Comma Before Or
Can you ever have a comma before or?
Bobby is in a difficult situation: to lie about stealing, or to live in guilt.
Would it be ok for a comma to be before or?
A comma is always used before a conjunction (such as or) when it is joining two independent clauses. Otherwise, there is no comma. Your example does not have two independent clauses, so the comma should be deleted.
The sentence is somewhat confusing. I don't know what sort of situation Bobby is in. But if he lies about stealing, that usually means he gets away with committing a crime. That choice also means that he would have to live with guilt. In other words, both of the choices are the same. Do you mean tell the truth about stealing or live with guilt?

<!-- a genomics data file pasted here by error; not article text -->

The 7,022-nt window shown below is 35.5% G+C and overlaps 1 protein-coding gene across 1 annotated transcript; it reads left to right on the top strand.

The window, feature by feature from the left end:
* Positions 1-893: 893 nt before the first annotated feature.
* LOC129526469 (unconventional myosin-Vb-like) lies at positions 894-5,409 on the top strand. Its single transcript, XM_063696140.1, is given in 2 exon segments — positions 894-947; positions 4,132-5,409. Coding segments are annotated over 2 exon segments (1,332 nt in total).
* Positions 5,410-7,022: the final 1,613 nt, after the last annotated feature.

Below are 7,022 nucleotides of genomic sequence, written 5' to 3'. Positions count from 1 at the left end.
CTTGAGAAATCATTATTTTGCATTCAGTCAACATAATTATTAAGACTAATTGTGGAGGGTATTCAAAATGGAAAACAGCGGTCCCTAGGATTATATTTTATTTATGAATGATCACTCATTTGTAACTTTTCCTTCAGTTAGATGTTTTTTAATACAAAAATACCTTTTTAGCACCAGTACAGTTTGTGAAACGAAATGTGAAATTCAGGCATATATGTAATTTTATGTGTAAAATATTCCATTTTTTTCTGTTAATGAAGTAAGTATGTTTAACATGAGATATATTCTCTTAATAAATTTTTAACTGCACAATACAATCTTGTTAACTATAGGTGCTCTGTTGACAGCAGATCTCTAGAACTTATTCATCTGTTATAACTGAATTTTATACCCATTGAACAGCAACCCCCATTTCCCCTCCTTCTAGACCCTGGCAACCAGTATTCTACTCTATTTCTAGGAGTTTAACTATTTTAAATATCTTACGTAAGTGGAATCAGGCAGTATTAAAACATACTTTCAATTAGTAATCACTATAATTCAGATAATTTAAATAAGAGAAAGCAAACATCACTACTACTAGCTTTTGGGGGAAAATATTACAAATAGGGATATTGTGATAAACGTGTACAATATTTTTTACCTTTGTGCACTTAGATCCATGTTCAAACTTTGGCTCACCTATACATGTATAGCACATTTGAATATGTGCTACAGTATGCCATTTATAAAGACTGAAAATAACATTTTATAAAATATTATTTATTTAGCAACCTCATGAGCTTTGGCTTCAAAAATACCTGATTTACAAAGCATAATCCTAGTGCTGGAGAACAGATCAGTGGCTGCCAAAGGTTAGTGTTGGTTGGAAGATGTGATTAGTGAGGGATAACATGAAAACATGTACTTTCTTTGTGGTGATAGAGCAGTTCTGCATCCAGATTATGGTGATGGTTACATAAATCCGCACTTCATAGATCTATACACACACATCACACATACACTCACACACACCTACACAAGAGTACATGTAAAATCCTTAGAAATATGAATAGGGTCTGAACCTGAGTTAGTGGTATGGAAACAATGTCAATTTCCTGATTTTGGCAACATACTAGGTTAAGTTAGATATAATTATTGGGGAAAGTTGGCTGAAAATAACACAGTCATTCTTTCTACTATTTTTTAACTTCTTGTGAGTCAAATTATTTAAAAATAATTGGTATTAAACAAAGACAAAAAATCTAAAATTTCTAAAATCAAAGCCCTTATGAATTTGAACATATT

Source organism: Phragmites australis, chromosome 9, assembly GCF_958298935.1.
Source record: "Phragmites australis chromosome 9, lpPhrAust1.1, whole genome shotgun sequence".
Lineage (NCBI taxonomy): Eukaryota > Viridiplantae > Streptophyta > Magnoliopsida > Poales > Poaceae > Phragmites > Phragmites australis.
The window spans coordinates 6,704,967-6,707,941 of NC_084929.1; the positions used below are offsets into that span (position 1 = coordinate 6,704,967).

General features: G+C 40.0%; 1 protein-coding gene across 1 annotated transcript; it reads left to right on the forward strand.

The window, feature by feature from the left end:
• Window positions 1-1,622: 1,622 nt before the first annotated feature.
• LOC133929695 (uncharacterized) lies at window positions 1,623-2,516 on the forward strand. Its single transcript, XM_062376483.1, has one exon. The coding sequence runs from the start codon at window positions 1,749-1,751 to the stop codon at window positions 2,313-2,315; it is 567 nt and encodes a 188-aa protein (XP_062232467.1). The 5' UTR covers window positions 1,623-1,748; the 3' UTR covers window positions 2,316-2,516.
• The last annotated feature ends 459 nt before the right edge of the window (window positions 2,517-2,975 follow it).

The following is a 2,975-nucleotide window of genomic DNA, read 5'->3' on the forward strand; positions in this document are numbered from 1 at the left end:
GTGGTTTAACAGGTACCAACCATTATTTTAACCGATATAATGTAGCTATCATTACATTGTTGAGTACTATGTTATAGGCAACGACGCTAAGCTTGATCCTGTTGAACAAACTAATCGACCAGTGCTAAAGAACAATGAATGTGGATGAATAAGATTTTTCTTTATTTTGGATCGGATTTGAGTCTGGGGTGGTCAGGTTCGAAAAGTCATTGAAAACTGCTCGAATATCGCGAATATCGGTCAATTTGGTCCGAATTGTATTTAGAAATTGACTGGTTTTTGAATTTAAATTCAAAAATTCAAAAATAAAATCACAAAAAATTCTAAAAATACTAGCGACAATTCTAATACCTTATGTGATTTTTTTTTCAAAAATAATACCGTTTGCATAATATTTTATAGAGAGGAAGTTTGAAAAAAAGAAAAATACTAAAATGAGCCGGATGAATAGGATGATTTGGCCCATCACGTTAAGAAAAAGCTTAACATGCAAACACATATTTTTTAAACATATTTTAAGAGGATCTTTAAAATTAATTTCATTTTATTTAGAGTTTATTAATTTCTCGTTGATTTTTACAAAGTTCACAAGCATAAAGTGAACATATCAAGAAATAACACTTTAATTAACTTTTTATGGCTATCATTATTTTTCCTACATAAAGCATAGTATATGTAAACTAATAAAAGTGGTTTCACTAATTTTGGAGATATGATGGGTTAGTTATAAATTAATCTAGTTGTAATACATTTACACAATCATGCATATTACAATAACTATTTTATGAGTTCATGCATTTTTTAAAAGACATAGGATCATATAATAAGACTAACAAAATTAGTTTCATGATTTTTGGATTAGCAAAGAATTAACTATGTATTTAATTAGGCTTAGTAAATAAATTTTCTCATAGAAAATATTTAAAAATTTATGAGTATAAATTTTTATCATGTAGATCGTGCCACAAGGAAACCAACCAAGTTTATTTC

|link comment||answered Nov 25 '13 at 23:57 Patty T Grammarly Fellow|
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